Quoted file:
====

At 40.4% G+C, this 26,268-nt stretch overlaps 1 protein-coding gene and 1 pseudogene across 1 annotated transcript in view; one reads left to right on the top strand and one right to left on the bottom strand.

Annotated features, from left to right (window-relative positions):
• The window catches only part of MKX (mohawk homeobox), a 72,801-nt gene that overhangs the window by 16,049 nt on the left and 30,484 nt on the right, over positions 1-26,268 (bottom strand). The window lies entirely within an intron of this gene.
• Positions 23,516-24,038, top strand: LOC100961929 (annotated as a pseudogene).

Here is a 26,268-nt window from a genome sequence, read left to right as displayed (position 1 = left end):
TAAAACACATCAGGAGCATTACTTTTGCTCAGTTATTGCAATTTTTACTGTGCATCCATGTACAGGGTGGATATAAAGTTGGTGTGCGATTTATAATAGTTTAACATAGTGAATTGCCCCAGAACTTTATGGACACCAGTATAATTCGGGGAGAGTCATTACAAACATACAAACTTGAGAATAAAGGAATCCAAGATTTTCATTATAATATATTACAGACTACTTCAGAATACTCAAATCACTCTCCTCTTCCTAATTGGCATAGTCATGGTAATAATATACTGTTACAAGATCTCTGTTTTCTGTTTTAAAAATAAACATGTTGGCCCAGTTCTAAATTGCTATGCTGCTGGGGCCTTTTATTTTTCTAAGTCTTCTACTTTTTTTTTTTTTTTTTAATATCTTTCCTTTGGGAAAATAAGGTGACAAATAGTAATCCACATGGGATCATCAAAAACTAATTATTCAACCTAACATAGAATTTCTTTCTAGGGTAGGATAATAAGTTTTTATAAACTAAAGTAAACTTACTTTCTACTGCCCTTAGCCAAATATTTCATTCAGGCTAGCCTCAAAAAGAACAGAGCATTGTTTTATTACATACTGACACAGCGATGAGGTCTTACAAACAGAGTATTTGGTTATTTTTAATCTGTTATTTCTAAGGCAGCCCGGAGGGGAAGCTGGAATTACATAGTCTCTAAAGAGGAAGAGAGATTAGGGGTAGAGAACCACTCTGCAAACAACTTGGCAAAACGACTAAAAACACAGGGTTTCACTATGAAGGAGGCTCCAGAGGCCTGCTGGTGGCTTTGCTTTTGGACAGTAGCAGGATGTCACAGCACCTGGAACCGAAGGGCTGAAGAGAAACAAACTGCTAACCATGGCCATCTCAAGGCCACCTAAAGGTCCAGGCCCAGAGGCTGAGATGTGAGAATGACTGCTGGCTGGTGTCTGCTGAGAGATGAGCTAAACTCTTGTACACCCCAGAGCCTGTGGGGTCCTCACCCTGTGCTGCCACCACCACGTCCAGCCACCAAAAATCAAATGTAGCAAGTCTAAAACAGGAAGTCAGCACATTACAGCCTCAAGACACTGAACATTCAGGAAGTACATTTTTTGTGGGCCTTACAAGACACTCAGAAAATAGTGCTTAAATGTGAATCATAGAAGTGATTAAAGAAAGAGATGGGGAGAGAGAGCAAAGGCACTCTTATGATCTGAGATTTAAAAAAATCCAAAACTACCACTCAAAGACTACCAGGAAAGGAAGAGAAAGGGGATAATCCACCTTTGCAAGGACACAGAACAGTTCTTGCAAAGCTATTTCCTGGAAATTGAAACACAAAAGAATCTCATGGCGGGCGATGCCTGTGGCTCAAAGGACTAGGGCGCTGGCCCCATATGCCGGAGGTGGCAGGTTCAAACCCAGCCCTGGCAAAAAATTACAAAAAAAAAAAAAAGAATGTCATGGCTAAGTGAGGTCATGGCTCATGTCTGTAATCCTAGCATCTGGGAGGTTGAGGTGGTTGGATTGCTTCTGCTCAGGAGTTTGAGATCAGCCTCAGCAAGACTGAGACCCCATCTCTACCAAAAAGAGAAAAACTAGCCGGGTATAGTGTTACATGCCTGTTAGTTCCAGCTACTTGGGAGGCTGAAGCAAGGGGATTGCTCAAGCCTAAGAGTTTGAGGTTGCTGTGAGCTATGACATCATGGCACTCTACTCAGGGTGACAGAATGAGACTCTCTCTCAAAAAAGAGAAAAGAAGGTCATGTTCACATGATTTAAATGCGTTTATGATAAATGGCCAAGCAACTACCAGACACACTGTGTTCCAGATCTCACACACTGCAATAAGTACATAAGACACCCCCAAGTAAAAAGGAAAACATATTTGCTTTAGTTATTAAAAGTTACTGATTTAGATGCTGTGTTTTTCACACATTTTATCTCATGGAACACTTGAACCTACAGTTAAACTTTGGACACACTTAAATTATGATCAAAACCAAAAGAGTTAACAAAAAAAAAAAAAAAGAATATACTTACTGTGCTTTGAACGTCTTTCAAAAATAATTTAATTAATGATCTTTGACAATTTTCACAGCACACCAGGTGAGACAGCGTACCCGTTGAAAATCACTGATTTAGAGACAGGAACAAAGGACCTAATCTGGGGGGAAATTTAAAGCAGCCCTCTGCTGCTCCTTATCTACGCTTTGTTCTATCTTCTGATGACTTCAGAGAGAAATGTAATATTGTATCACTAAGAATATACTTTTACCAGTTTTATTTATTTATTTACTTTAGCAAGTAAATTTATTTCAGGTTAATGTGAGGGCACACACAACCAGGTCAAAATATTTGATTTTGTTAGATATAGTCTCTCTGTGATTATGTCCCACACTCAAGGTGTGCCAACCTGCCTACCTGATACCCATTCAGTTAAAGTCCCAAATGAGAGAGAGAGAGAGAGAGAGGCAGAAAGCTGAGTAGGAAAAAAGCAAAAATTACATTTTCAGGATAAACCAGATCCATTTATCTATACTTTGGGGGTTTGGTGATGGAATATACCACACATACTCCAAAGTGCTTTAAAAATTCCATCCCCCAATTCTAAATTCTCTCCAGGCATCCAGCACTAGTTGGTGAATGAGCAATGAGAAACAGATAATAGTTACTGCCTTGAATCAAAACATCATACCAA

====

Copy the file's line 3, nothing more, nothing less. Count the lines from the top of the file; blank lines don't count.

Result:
• The window catches only part of MKX (mohawk homeobox), a 72,801-nt gene that overhangs the window by 16,049 nt on the left and 30,484 nt on the right, over positions 1-26,268 (bottom strand). The window lies entirely within an intron of this gene.